My seriously ill employee had to leave our employ and take a job with a company where the headcount was large enough to absorb his risk.
Today, a decade later, we offer health care because none of our employees is seriously ill. But is that how it should be? Should companies with seriously ill employees be priced out of the market? How would I even know this is going to be a factor until I get the bill?
Should I be barred from banding together with other companies to negotiate with insurers? Doesn’t that represent a free market? In an industry as complex and capital intensive as health care, do we really enjoy healthy competition?
There’s fierce debate in this country about Obamacare and last week’s Supreme Court decision upholding much of it.
My experience tells me that for all of our amazing technology and treatments, our health care system is broken in many ways. Obamacare will help in some ways by establishing insurance exchanges. Other issues, such as our attitude toward health insurance as a vehicle to pay all our medical bills, remain unaddressed.
In my opinion, GOP arguments and many of the dire posts I’ve seen on Facebook, claiming that Obamacare is a threat to free markets and the greatest health care system in the world, aren’t accurate. What I read is often purely political and based on allegiance to a political party or a shallow understanding of an important issue that effects all of us.
I’ve been in business for myself through three recessions. We opened our doors in the middle of one back in 1990 but were too dumb to realize that it probably didn’t make sense to launch a company at that moment. Conditions began to improve a few months later but for all we knew, we were seeing growth because we’d hit on a winning formula.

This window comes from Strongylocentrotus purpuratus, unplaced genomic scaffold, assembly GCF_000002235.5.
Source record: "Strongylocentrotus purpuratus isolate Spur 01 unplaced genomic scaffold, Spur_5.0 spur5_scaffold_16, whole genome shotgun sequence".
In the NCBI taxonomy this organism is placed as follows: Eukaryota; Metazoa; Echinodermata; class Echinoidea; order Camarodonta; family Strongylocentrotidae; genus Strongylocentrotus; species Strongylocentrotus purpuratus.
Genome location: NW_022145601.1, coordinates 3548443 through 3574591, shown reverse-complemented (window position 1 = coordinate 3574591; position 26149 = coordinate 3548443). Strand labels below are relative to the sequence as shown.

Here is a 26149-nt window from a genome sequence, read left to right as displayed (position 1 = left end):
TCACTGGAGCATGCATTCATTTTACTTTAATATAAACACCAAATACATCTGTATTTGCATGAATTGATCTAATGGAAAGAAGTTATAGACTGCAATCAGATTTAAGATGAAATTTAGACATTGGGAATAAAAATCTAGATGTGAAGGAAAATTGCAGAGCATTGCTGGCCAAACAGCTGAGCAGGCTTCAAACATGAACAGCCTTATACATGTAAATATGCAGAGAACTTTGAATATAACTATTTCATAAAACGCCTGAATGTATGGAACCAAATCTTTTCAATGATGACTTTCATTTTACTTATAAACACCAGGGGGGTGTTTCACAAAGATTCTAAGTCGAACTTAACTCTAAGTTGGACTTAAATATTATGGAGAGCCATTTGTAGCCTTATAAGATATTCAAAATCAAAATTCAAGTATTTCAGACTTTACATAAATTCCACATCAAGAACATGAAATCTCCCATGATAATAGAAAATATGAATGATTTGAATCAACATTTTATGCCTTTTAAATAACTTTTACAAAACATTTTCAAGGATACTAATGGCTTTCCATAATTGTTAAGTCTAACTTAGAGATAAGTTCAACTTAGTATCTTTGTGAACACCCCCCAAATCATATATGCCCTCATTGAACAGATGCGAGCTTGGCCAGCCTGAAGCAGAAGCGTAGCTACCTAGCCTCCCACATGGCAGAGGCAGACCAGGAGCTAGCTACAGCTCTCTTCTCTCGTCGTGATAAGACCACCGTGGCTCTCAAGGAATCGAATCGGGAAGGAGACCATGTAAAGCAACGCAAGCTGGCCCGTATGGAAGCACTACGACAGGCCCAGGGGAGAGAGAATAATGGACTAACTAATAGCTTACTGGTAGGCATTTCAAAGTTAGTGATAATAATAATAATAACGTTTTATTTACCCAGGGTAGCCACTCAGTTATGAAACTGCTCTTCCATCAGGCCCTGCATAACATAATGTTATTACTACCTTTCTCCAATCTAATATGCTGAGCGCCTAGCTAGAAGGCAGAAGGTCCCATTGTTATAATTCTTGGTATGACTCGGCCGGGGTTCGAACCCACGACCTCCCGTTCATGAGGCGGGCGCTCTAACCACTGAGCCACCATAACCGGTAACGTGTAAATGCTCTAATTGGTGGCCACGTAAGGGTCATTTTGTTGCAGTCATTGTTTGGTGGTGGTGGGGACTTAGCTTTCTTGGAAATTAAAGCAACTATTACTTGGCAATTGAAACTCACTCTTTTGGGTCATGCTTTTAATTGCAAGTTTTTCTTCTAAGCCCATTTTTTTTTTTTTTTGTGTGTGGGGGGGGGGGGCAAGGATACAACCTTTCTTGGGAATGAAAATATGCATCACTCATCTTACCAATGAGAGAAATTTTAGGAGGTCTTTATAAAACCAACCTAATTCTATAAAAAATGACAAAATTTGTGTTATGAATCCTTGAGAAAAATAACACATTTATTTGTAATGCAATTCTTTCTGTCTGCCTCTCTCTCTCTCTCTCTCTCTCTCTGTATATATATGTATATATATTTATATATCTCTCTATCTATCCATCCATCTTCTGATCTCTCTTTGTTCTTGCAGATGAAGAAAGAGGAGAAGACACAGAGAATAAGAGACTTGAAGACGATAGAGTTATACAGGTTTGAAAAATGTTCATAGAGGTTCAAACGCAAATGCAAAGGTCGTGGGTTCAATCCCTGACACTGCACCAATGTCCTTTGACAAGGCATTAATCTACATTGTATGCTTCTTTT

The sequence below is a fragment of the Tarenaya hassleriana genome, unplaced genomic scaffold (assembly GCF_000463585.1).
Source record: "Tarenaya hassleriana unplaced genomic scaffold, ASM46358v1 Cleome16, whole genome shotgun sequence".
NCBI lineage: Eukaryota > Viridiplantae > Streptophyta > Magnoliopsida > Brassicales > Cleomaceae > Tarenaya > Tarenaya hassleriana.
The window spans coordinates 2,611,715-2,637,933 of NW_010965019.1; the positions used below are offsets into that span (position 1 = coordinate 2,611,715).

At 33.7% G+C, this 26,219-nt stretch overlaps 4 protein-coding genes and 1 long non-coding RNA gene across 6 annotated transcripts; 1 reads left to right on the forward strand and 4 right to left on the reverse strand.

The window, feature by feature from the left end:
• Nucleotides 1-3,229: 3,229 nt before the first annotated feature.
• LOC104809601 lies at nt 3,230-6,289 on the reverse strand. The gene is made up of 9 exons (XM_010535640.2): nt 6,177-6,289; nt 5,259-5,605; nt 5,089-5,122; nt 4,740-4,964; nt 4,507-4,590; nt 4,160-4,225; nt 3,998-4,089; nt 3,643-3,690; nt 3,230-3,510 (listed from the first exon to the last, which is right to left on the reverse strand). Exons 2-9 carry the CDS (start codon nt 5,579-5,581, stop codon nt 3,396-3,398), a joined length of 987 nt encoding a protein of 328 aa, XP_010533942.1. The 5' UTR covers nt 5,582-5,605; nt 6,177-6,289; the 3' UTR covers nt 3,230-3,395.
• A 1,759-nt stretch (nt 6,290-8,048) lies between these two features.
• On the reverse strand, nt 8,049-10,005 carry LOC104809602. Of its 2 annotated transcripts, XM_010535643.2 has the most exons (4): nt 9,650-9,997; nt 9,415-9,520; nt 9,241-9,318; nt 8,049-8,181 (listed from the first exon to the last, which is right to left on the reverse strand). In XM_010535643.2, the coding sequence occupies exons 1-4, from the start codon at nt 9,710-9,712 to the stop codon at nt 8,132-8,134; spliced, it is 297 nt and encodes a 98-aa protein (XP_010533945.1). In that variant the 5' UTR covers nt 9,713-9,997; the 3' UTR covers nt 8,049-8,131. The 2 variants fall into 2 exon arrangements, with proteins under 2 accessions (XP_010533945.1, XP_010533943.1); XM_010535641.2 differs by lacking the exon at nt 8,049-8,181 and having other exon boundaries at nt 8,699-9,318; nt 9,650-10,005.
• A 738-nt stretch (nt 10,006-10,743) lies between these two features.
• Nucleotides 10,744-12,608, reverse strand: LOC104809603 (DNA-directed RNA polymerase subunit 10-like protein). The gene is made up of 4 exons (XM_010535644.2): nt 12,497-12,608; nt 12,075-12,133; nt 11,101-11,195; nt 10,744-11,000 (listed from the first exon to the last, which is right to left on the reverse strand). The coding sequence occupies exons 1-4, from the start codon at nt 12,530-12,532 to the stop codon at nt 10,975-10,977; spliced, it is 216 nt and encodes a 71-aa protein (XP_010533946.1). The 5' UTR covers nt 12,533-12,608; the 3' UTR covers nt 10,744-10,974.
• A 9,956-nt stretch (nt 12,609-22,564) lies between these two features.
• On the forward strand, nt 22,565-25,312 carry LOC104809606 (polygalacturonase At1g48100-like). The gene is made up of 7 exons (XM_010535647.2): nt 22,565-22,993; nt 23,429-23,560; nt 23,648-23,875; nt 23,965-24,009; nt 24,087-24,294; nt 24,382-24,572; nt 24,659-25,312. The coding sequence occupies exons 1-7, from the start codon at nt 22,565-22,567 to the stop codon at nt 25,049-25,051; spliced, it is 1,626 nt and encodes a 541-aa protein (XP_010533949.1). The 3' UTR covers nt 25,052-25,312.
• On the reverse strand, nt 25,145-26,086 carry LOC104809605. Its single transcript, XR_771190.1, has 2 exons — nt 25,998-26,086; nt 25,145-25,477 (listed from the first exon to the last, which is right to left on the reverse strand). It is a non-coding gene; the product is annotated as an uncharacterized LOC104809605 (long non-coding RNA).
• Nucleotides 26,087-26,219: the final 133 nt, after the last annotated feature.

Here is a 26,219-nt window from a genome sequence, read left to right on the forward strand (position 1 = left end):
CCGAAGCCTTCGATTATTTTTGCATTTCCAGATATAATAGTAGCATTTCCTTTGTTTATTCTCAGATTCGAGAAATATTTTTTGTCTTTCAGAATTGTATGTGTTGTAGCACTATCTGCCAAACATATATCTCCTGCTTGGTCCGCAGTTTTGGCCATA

Recession #2 came along in the summer of 2000. Few realized the dot com bubble had blown until the economy was headed straight down that fall. 9/11 made it worse. And on top of that, most of our customers were companies that had invested too early in internet marketing and were turned off by it. At this point I’d been around long enough to know times were bad and, indeed, business took several years to bounce back.
18 months ago the old feeling was back. With this recession, it wasn’t so much that companies canceled their plans or that we lost out on projects. It was more a case that customers decided to do nothing. Many of our competitors were experiencing the same thing.
Well I’m here with good news. Times are changing. Customers are thawing. There’s a white board around here from a year ago that shows our early 2011 pipeline and right now that’s where some of our new business is coming from. You can feel it. Yes, companies are still sensitive to pricing and in some cases, they tend to want a modest scope of work with a promise of add-ons down the road. (And in a few cases, those add-ons got added-on faster than expected).